Electricity cost questions about incubators----110 vrs 220

Discussion in 'Incubating & Hatching Eggs' started by Cathlina, Jan 31, 2008.

  1. Cathlina

    Cathlina Out Of The Brooder

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    Jan 11, 2007
    Texas Transplant
    Does anyone have both types of Incubators that run off of 110 and 220? I was wondering if anyone had done any research on the cost of them to run.
    I only have the GQF's but have found 2 of the larger ones that run off 220. I am concerened about the cost to run the larger type of bators. Mainly how efficient they are. I have been happy with my GQF's but need more room.

    [​IMG]
     
  2. mdbucks

    mdbucks Cooped Up

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    The amount of eletricity you use will be the same, with 220 you use less amp, but same amount of electricty

    Laymens terms:

    if you put 10 cups of water into a bucket you have 10 cups

    if you put 20 1/2 cups of bucket into a bucket you have 10 cups

    Just for higher draws such as a heating element in large bator, if it draws 30 amps on 110 you would need a large gauge wire, and most household cuircuts would trip(usually 15-25 amp) so you will have to have circuit set up just for bator.

    Now with 220 it will only draw 15 amps you can get away with smaller wire, but will be feeding elecricity on two wires(220 is actually 2 110's being feed at same time) again you will need special cuircut set up to supply because most houses only have 110 outlets except stove and dryer.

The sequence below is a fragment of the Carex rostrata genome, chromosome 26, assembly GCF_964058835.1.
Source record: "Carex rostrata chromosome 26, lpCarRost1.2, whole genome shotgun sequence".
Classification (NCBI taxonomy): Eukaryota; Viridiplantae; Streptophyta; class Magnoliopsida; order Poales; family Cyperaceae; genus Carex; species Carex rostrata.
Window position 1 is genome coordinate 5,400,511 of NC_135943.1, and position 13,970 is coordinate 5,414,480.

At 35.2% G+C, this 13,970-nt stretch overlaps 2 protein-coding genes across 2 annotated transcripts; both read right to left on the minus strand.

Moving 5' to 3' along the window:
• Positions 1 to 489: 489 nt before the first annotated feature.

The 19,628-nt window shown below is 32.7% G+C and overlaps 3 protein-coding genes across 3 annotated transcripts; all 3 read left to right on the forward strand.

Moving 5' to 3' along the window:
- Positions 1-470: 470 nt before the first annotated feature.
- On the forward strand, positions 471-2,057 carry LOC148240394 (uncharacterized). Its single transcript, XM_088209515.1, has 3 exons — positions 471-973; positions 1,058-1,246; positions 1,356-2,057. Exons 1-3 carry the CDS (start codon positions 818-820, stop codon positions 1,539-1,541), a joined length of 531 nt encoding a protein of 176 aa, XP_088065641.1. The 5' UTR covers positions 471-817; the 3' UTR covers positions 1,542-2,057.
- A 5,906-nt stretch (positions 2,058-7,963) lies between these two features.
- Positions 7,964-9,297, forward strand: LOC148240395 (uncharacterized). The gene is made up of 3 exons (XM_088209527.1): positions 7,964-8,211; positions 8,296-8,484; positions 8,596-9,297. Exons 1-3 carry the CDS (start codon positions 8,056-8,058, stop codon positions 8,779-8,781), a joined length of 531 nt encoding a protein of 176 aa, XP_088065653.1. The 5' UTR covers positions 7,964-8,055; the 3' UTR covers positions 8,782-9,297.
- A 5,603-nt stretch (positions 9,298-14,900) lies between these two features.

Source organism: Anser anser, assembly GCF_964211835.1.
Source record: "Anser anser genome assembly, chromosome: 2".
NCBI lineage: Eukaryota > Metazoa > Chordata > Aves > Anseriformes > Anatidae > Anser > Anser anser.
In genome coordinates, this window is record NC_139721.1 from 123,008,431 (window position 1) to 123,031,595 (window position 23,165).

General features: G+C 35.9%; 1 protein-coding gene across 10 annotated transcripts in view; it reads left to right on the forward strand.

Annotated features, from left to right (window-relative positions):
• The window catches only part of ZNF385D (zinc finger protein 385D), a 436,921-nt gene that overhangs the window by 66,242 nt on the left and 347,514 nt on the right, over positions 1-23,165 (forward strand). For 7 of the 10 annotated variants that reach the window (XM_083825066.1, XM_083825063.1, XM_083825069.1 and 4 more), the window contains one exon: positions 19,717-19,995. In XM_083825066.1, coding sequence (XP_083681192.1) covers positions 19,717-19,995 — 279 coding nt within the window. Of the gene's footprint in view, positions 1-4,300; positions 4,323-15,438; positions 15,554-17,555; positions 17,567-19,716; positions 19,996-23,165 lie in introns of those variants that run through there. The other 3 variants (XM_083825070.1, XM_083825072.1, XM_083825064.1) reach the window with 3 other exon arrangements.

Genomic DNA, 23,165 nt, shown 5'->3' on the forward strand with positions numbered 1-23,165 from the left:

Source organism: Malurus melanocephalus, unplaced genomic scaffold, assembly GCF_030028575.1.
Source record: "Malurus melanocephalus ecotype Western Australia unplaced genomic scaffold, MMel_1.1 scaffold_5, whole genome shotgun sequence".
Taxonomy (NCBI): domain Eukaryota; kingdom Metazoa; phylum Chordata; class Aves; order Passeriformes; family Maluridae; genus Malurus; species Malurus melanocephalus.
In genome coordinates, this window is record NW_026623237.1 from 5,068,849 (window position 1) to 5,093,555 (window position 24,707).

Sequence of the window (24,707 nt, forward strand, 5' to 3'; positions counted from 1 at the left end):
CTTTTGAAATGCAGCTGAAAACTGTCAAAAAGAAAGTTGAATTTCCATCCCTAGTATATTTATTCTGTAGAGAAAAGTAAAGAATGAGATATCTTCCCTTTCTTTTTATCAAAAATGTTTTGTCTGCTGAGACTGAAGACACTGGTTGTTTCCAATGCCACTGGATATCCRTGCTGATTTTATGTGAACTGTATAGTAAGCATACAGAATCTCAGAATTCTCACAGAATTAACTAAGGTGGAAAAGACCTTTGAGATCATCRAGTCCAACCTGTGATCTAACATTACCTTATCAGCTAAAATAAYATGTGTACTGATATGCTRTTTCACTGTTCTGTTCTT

This may be different in other countries I only speak from American Point of view.

    Did this help or confuse you more.
     
  3. Cathlina

    Cathlina Out Of The Brooder

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    Texas Transplant
    "Confuse me More?" [​IMG]


    I don't think thats possible, thats a constant state for me lately. Especially when it comes to anything electrical.
    I just don't want to get something that will cost so much more to use, but I can see it will hold many more eggs also.
    Wish I could just find some more GQF's locally.


    Thanks [​IMG]
     
  4. hart31

    hart31 Chillin' With My Peeps

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    Bowbells, ND
    If the only difference was 110 vs 220 the cost should be the same.
    Theoretically a larger bator with more capacity should be more effecient but factors like the amount of insulation, how often you have to open the bator, space filled by eggs, vs empty airspace, etc. will make more difference.

    The biggest factor might be if you have the right 220 circuits available. If you have to hire an electrician to add a 220 circuit to your incubation & hatching room you might be talking a significant expense.
     
  5. mdbucks

    mdbucks Cooped Up

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    Quote:electricy wise it will cost no more to run a 220 vs 110 appliance, but as stated above if it cost you $100 to have wiring done, will it be worth it, also if you plan to hatch 10 eggs at a time, you may want to consider smaller bator, why not use the whole oven to make a piece of toast, because most of your power goes to heat the area that doesnt inclued bread, same concept her I think